Listen to or download my interview with Dallas here: Interview with Dallas Hockman

Listen to or download audio of Dallas’ complete presentation here: NPPC - Dallas Hockman

Check out photos from the event: 2013 Animal Ag Alliance Stakeholders Summit Photo Album

Coverage of the Animal Agriculture Alliance Stakeholders Summit is sponsored by National Pork Producers Council and National Cattlemen’s Beef Association

Recap From Animal Ag Alliance Stakeholders Summit

aaa-13-003_edited-2The 12th Annual Animal Agriculture Alliance Stakeholders Summit is a wrap. Each year staff and board members try to bring topics that are hot to the table for experts to share their insights into what the agriculture industry is facing. This year the theme was focused on animal activists and ways we can protect our animals, farms and food but not forget the importance of consumer confidence.

I caught Kay Johnson-Smith, President & CEO for the Animal Agriculture Alliance just after the last guest speaker finished up. She was glad to have another successful event in the books and excited to see how the information given to attendees will be put into action in the future.

Listen to or download my interview with Kay here: Interview with Kay Johnson-Smith

The Alliance also recently elected elected Paul Pressley, U.S. Poultry & Egg Association, chairman of its board of directors. USPOULTRY has been an active member of the Alliance for 24 years, and Pressley will serve a two-year term as chairman. The Alliance’s board of directors consists of representatives from all major sectors of animal agriculture.

“I look forward to working with Kay and the Alliance staff. The Alliance has been a strong voice for all of animal agriculture for over 25 years. Now, more than ever, the ability to unite the industry across species lines is critical to responding to animal welfare issues,” remarked Pressley.

Check out photos from the event: 2013 Animal Ag Alliance Stakeholders Summit Photo Album

Coverage of the Animal Agriculture Alliance Stakeholders Summit is sponsored by National Pork Producers Council and National Cattlemen’s Beef Association

Animal Ag Alliance Stakeholders Summit Kicks Off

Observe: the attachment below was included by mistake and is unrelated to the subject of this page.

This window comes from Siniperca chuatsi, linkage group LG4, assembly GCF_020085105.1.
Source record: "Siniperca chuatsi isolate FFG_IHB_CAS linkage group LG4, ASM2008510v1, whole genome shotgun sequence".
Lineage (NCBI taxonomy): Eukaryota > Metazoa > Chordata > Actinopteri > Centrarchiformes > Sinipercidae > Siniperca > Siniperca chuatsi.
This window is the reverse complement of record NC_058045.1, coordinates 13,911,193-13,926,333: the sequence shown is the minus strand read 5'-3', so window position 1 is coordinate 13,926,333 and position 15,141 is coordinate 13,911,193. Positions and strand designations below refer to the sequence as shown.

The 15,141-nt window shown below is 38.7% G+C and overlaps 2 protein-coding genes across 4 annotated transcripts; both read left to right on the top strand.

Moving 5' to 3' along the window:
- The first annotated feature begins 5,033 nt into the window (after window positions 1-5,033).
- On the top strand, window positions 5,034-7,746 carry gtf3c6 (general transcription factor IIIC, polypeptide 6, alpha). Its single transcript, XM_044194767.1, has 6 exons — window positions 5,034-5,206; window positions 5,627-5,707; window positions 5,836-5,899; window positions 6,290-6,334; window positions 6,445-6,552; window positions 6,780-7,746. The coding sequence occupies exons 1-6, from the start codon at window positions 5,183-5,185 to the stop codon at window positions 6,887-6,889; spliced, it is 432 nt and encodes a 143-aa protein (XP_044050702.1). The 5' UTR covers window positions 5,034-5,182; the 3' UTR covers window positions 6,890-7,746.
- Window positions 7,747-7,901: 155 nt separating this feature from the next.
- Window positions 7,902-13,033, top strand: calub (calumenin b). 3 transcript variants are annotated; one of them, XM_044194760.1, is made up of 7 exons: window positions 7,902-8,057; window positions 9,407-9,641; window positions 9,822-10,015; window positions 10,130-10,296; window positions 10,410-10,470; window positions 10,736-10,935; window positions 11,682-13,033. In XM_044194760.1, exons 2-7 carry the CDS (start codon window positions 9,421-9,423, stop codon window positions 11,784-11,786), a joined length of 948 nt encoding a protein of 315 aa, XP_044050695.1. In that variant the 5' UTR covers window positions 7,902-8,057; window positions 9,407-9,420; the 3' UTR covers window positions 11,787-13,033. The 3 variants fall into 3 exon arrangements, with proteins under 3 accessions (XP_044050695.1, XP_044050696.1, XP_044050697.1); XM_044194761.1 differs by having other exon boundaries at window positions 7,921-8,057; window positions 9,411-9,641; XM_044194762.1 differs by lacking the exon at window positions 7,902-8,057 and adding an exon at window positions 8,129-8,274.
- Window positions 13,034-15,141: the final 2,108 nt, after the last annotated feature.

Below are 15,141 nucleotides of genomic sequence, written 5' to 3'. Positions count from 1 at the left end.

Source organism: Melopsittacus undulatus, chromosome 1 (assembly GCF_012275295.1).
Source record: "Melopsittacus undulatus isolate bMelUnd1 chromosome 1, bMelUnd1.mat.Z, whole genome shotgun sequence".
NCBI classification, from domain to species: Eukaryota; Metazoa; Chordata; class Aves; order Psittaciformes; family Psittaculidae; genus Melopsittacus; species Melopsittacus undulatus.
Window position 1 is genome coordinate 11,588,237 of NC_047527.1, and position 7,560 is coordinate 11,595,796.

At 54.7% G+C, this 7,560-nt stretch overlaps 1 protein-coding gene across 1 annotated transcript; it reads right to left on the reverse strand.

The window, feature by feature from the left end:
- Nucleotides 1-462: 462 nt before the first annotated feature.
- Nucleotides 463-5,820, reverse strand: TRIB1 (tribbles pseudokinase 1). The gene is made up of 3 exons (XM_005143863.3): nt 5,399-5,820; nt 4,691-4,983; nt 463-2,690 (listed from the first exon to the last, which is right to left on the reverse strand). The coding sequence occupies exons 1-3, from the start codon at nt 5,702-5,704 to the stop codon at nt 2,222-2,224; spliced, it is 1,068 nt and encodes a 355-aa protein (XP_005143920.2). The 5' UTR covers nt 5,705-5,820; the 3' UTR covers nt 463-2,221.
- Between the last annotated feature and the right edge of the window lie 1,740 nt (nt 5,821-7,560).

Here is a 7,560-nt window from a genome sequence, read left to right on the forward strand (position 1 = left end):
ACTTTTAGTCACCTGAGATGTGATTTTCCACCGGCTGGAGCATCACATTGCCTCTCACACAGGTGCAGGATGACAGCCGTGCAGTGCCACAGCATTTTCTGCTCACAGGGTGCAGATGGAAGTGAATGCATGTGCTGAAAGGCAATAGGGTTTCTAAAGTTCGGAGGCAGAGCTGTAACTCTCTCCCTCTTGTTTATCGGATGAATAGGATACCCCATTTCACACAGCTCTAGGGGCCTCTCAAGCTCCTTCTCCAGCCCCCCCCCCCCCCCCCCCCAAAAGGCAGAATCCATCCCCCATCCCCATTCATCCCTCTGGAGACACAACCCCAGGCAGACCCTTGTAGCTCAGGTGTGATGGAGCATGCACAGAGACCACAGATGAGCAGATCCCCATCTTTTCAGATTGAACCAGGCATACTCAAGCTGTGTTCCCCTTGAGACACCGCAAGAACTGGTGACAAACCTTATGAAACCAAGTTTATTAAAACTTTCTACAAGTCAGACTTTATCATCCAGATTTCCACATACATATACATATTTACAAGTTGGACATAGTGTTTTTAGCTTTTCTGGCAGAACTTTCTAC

aaa-13-062-editedThis morning kicked off the 12th Animal Agriculture Alliance Stakeholders Summit here in Washington, D.C. or more specifically Arlington, Virginia. This year’s topic of discussion was on “Activist at the Door: Protecting Animals, Farms, Food & Consumer Confidence.” The Animal Ag Alliance is focused on connecting, educating & protecting and that is exactly what this conference is all about.

Today we have heard from all aspects of the agriculture community as well as a few outsiders who gave us a perspective we needed to hear. Tomorrow’s panel will continue with the same dialogue focused on animal welfare within the agriculture industry.

If you were unable to attend the event you can follow the #AAA13 on Twitter or view the live coverage here, provided by Alltech.

Soon I will have audio interviews uploaded and ready to listen to, but until then here are some photos from the event. 2013 Animal Ag Alliance Stakeholders Summit Photo Album

Coverage of the Animal Agriculture Alliance Stakeholders Summit is sponsored by National Pork Producers Council and National Cattlemen’s Beef Association

Economic Outlook for Pork Industry

Pork producers were well represented at the recent National Association of Farm Broadcasting’s Trade Talk. I sat down with National Pork Producers Council economist, Steve Meyer. Steve shared his thoughts on the 2012 growing season, as well as his outlook for our next fiscal year.